fences-between-us-audio-kirby-larson-cd-cover-artFor a 13-year old American girl during wartime, how much sacrifice is necessary, or possible? Kirby Larson’s young adult book, “The Fences Between Us” tackle that question on two fronts.

When we meet Piper Davis, the narrator of the book, her older brother Hank has just volunteered for the U.S. Navy. It’s a difficult sacrifice for Piper, who adores Hank. She writes letters regularly to him to send family news and ask his advice, sometimes in code. Yet Piper finds herself making a more complex sacrifice when the Japanese American community is evacuated to Minidoka and Piper’s preacher father (based on real-life Seattle pastor Emory Andrews) decides to move to Idaho in order to minister to his congregation. As part of Scholastic’s Dear America series, this novel for readers ages 9-12 is told in a series of diary-style entries, concluding with an epilogue and a historical note (including photographs and a recipe). “Fences” begins a couple of months before Pearl Harbor and ends two years later.

For young readers, especially young Seattle-area readers, there is much to appreciate about Larsen’s rendering of Seattle during World War II and of her feisty narrator. Larsen includes many references to Seattle landmarks (Green Lake, Ray’s Boathouse, Higo in Japantown). Piper is a likeable character, one who struggles understandably in the first half of the book with the high standards of being a “preacher’s kid” with the trappings of adolescence: wearing lipstick, meeting first loves, and attending social activities. She also struggles with the decisions her father makes, which at times come at the cost of parenting his own daughter. Larsen’s historical note after the epilogue provides useful educational information, and the pictures convey valuable context about Pearl Harbor, victory gardens, anti-Japanese sentiment, and life at Minidoka itself. Larsen’s extensive and nuanced historical research presents itself in many ways, from a refutation of the arguments of those in favor of incarceration (best exemplified by a letter from Hank), to lingering descriptions of the omnipresent dust and the sparse living conditions at Minidoka, to a discussion of the Nisei volunteers of the 442nd. One of the most intriguing threads of Piper’s development, which might have been developed more fully, is her exploration of documentary work which leads her to the work of photographer Margaret Bourke-White. Though the book leaves off when one of the Nisei characters leaves for his stint in the 442nd, the epilogue seems to wrap up many threads (particularly that of Piper’s older brother) a bit too neatly.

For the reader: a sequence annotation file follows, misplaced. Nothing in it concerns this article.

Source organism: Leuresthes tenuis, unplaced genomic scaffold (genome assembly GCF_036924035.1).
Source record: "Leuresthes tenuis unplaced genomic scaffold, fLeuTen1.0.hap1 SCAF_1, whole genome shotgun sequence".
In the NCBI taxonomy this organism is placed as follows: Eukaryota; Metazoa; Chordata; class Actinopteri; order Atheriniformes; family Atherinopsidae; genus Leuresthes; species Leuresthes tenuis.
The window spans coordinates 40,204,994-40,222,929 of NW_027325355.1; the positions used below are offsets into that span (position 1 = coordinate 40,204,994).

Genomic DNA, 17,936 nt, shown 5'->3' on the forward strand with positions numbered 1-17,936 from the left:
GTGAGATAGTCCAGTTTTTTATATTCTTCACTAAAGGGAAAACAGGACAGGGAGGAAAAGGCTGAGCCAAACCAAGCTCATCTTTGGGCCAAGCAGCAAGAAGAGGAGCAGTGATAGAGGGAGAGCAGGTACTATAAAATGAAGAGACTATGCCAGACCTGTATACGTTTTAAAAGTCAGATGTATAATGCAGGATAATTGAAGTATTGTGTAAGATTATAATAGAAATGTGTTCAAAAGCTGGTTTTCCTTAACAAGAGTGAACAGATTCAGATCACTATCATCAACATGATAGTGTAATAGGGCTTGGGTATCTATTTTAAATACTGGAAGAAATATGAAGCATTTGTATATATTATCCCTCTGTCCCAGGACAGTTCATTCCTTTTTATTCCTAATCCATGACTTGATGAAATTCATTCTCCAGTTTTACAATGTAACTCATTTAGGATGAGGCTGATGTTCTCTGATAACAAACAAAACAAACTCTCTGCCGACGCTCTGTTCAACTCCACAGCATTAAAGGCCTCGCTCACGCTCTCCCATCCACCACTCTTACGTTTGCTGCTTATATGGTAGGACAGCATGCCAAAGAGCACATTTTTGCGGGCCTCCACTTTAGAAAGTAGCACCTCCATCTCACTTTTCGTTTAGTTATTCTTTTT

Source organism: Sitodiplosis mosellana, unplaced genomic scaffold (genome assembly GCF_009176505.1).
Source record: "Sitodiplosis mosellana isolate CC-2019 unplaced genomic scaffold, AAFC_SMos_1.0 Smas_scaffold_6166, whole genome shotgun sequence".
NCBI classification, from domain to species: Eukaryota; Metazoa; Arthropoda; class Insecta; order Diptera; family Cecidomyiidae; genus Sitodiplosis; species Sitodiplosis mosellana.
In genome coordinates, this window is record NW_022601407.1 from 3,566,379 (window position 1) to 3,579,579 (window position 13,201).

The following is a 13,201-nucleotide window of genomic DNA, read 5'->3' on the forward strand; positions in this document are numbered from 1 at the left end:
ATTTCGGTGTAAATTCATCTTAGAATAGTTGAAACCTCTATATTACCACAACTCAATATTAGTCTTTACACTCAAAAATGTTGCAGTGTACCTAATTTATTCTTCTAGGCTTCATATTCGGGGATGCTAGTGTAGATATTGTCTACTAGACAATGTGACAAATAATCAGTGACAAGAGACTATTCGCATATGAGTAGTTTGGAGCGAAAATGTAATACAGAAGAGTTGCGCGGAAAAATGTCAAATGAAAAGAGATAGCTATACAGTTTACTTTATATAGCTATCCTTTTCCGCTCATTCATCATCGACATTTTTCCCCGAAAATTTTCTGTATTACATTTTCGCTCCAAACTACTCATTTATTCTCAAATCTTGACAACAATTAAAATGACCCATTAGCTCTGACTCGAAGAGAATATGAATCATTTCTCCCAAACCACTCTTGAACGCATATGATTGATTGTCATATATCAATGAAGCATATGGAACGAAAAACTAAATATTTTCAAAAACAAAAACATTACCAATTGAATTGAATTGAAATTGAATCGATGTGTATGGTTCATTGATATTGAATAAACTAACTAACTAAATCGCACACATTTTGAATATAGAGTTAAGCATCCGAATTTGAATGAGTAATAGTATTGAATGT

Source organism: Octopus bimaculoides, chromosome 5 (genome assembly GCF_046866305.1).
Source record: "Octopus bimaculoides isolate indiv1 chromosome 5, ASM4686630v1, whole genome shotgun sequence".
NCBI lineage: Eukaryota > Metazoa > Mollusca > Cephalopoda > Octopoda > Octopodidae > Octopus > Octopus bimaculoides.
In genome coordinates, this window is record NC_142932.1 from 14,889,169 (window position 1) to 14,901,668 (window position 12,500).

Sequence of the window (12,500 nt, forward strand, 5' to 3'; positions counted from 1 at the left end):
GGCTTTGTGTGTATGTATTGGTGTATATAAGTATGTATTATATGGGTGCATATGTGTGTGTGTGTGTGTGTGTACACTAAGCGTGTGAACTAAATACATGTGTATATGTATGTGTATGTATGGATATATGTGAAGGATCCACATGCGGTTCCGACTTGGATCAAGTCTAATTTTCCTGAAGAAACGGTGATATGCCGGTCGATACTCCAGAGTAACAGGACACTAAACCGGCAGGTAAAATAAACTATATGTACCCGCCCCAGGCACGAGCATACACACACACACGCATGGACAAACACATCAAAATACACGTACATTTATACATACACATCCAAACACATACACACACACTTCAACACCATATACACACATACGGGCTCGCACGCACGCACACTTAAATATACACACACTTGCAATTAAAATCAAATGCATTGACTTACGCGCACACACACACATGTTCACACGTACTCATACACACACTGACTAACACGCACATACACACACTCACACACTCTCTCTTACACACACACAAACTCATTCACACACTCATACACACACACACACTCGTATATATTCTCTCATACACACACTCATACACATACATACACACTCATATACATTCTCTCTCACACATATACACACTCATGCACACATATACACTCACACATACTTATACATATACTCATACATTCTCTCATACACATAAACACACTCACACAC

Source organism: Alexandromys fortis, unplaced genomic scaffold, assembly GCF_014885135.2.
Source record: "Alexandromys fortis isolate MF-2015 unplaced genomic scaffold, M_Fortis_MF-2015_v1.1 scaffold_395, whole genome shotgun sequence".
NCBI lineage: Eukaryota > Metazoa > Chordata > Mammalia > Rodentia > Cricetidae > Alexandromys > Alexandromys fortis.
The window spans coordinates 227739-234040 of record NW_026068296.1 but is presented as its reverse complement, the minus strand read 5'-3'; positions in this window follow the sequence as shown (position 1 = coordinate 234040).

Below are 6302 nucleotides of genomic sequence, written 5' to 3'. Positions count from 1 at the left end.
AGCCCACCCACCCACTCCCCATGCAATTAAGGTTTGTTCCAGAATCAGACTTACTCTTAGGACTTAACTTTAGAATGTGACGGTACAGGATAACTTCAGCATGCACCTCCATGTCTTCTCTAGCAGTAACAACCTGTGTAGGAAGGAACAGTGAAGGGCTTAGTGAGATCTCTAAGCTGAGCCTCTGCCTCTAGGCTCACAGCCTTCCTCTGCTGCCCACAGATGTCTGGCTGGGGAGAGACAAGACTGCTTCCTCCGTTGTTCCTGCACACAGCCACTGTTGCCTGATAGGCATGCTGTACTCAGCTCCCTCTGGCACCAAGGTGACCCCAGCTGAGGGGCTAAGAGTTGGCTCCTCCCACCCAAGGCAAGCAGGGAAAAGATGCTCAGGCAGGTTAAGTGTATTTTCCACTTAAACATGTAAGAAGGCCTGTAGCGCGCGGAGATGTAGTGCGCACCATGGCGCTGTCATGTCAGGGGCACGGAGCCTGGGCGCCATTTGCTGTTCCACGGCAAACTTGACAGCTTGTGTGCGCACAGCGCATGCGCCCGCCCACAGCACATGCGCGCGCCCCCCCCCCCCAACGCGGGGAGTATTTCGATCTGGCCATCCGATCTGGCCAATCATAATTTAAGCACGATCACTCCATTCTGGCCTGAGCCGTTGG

For readers of this publication, especially those who are Japanese American, the decision to focus on a White protagonist (even a family of White allies to Japanese Americans) in telling this piece of Japanese American history may be disappointing. According to its website, scholastic’s Dear America series is intended to recreate history “from a diverse and historical perspective.” Given the subject matter, the book could have been the first opportunity in the popular Dear America series to feature an Asian American protagonist. Nevertheless, it’s significant that Larsen’s historical research and appealing protagonist will introduce many new readers to this crucial chapter of American history.

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